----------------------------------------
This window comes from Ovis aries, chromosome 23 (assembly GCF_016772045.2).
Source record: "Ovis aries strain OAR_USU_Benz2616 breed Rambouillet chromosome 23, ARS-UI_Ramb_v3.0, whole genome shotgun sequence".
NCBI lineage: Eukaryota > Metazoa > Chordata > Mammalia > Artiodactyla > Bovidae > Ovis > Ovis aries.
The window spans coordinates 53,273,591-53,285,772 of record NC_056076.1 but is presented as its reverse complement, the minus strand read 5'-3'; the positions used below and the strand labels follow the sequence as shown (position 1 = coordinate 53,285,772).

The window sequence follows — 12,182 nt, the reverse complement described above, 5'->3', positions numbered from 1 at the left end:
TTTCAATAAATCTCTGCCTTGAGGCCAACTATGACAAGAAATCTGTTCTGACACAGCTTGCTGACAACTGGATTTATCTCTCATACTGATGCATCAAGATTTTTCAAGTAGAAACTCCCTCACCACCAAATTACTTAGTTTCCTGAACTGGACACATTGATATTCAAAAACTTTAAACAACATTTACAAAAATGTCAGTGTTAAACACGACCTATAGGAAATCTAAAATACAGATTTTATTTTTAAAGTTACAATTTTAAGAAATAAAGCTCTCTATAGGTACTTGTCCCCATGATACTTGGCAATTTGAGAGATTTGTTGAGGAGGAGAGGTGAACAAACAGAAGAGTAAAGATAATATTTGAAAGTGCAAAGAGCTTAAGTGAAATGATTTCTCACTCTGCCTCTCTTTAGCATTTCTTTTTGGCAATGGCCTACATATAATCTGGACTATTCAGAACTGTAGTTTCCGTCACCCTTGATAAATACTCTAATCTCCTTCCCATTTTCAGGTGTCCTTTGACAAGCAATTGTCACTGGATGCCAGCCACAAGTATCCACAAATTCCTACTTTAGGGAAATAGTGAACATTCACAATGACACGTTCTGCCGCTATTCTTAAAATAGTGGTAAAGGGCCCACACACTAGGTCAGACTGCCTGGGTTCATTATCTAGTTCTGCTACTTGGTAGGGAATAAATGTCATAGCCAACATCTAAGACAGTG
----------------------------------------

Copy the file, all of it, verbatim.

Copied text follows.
This window comes from Ovis aries, chromosome 23 (assembly GCF_016772045.2).
Source record: "Ovis aries strain OAR_USU_Benz2616 breed Rambouillet chromosome 23, ARS-UI_Ramb_v3.0, whole genome shotgun sequence".
NCBI lineage: Eukaryota > Metazoa > Chordata > Mammalia > Artiodactyla > Bovidae > Ovis > Ovis aries.
The window spans coordinates 53,273,591-53,285,772 of record NC_056076.1 but is presented as its reverse complement, the minus strand read 5'-3'; the positions used below and the strand labels follow the sequence as shown (position 1 = coordinate 53,285,772).

The window sequence follows — 12,182 nt, the reverse complement described above, 5'->3', positions numbered from 1 at the left end:
TTTCAATAAATCTCTGCCTTGAGGCCAACTATGACAAGAAATCTGTTCTGACACAGCTTGCTGACAACTGGATTTATCTCTCATACTGATGCATCAAGATTTTTCAAGTAGAAACTCCCTCACCACCAAATTACTTAGTTTCCTGAACTGGACACATTGATATTCAAAAACTTTAAACAACATTTACAAAAATGTCAGTGTTAAACACGACCTATAGGAAATCTAAAATACAGATTTTATTTTTAAAGTTACAATTTTAAGAAATAAAGCTCTCTATAGGTACTTGTCCCCATGATACTTGGCAATTTGAGAGATTTGTTGAGGAGGAGAGGTGAACAAACAGAAGAGTAAAGATAATATTTGAAAGTGCAAAGAGCTTAAGTGAAATGATTTCTCACTCTGCCTCTCTTTAGCATTTCTTTTTGGCAATGGCCTACATATAATCTGGACTATTCAGAACTGTAGTTTCCGTCACCCTTGATAAATACTCTAATCTCCTTCCCATTTTCAGGTGTCCTTTGACAAGCAATTGTCACTGGATGCCAGCCACAAGTATCCACAAATTCCTACTTTAGGGAAATAGTGAACATTCACAATGACACGTTCTGCCGCTATTCTTAAAATAGTGGTAAAGGGCCCACACACTAGGTCAGACTGCCTGGGTTCATTATCTAGTTCTGCTACTTGGTAGGGAATAAATGTCATAGCCAACATCTAAGACAGTG